Minimum Efficiency Reporting Value—more commonly referred to as MERV—is the governing scale designed by the American Society of Heating, Refrigerating and Air Conditioning Engineers (ASHRAE) to gauge the particulate efficiency of an air filter. MERV only addresses the ability to capture particles when the filter is initially installed and does not evaluate the efficiency as the filter loads in the unit.
Increasing the MERV value is not always the best solution for the facility’s HVAC unit. As the efficiency of the filter media installed in the HVAC unit increases, the airflow can actually become more restricted and worsen the air quality in the space. This is the result of the filter media itself having a higher initial resistance. The higher amount of particulate captured by the filter creates a quick dust build-up (dust cake), which results in reduced airflow in the unit. Most commercial HVAC systems can accommodate a MERV filtration value of up to 13. Any efficiency above MERV 13 is not recommended in a commercial RTU (rooftop unit) or air handler. The typical commercial HVAC system in a restaurant or retail facility is not initially designed to accommodate higher efficiency filters—such as MERV 15, 16 and HEPA filters—and may potentially cause equipment failure or damage.
Running the unit’s fans continuously and opening fresh air dampers will introduce more outside air into the space. This in turn creates positive air pressure in the space and pushes out any stagnant air through open windows and doors. The result is better indoor air quality. It’s also important to note that the filter is a product designed to be the first line of defense in protecting the heart of the HVAC unit—the evaporator coil. Maintaining a clean evaporator coil keeps the overall HVAC system healthier and operating at peak performance. For most HVAC systems, the filter is designed to protect the equipment, not to specifically improve indoor air quality.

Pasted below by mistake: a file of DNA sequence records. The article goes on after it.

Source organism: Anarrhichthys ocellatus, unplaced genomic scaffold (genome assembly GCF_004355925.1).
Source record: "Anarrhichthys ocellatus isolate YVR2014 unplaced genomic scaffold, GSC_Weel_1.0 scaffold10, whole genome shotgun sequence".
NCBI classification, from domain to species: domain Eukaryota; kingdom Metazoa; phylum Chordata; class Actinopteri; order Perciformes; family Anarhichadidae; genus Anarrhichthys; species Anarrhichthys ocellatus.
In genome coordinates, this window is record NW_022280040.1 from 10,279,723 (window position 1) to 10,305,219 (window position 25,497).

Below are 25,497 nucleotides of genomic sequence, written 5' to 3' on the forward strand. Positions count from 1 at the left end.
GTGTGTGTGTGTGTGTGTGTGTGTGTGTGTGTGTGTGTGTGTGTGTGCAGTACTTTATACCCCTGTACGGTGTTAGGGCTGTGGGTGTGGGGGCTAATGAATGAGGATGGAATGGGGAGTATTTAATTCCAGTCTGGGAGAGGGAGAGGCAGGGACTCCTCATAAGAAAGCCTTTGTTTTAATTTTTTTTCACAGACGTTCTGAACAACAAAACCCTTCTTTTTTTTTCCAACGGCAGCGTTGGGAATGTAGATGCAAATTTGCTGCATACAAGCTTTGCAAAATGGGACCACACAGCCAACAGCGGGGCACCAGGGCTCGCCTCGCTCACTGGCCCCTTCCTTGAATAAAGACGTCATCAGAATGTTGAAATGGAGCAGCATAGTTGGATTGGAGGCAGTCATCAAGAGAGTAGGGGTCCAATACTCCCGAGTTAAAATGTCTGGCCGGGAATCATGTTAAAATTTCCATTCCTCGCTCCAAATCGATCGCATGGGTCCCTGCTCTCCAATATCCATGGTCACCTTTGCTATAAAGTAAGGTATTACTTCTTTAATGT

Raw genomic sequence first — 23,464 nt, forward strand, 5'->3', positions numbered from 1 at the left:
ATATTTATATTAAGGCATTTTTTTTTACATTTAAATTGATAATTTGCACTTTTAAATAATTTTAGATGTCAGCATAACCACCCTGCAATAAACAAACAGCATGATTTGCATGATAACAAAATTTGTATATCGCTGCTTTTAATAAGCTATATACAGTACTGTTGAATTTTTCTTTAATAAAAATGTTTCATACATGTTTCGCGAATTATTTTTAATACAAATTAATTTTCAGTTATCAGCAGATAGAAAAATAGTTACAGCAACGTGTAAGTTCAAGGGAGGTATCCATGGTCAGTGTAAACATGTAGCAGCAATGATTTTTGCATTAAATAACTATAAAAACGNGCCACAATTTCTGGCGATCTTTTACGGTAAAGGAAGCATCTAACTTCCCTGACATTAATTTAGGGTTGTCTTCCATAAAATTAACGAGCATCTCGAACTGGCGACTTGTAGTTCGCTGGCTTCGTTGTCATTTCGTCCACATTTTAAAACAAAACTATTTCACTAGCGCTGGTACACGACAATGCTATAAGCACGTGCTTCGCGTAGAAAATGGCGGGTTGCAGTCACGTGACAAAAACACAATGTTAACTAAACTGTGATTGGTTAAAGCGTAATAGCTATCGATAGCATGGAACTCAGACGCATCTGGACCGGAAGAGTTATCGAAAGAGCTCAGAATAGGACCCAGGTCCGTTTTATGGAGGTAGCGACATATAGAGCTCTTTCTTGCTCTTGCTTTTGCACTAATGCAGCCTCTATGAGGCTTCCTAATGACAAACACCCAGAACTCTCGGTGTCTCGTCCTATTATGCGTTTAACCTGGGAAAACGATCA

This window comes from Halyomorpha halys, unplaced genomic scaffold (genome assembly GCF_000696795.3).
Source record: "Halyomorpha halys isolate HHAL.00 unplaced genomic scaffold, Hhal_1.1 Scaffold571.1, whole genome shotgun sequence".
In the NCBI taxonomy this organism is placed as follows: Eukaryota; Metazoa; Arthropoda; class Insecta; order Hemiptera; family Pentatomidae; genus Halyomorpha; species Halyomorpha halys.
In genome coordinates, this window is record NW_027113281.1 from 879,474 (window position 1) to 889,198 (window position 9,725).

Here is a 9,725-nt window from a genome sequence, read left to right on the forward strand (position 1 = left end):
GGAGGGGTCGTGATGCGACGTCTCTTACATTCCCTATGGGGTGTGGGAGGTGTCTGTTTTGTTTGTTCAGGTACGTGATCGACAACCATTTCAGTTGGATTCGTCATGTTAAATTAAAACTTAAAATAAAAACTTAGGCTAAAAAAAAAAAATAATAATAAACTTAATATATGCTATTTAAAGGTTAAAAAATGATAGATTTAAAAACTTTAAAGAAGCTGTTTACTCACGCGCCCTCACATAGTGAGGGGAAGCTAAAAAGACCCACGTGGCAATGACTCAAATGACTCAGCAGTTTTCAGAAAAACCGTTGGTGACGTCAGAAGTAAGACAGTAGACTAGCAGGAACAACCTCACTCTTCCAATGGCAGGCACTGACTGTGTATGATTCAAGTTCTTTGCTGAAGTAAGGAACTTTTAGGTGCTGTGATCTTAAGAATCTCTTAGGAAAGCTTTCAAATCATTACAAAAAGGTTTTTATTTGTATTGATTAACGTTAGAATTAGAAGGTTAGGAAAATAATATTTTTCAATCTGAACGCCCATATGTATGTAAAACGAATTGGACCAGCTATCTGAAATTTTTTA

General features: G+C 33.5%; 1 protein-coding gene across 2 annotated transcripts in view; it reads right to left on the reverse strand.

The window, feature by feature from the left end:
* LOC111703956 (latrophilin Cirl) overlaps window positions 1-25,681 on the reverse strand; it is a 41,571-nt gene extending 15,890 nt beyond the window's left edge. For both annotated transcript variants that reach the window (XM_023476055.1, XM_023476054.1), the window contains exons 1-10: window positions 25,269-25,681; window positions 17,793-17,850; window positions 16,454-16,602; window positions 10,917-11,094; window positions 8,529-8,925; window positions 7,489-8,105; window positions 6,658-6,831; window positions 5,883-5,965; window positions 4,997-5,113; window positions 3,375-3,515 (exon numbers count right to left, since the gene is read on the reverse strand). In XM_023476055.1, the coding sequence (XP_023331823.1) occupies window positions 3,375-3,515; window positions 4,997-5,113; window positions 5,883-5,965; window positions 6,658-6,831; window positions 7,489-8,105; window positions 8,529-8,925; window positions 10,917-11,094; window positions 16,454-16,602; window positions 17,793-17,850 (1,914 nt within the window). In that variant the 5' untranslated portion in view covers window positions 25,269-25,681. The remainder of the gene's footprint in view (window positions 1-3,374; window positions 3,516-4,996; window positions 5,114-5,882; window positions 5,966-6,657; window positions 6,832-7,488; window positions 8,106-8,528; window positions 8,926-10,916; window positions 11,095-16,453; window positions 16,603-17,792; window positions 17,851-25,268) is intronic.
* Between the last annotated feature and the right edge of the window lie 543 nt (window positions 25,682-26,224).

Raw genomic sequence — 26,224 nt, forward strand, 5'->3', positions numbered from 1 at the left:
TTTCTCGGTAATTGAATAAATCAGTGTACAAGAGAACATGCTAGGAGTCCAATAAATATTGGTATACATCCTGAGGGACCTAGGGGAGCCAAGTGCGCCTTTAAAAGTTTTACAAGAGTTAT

High Efficiency Particulate Air Filters (HEPA filters) are not a fail-safe solution when it comes to COVID-19. These filters are designed to trap 99.97% of particles that are 0.3 microns. This means that not all viruses can be contained with HEPA filtration. COVID-19 particles are spherical particles with a diameter of 0.125 microns. The smallest particles are 0.06 microns and the largest are 0.14 microns. HEPA filters are mainly used in operating rooms, laboratories, clean rooms, etc. They are less effective in spaces where there is continuous activity (i.e. doors opening/closing or people moving in/out).
We have a committed team overseeing our response and we continue to carefully monitor conditions as the situation evolves. We are adhering to recommendations and guidelines from the CDC and WHO, in addition to local/federal regulations. For additional information with respect to the HVAC industry, visit ASHRAE’s COVID-19 resource bank.
However, ASHRAE's recommendations don't stop there! You can find all of our tips for a safer reopening in our new infographic: 4 Steps to Safely Reopen Your Facility.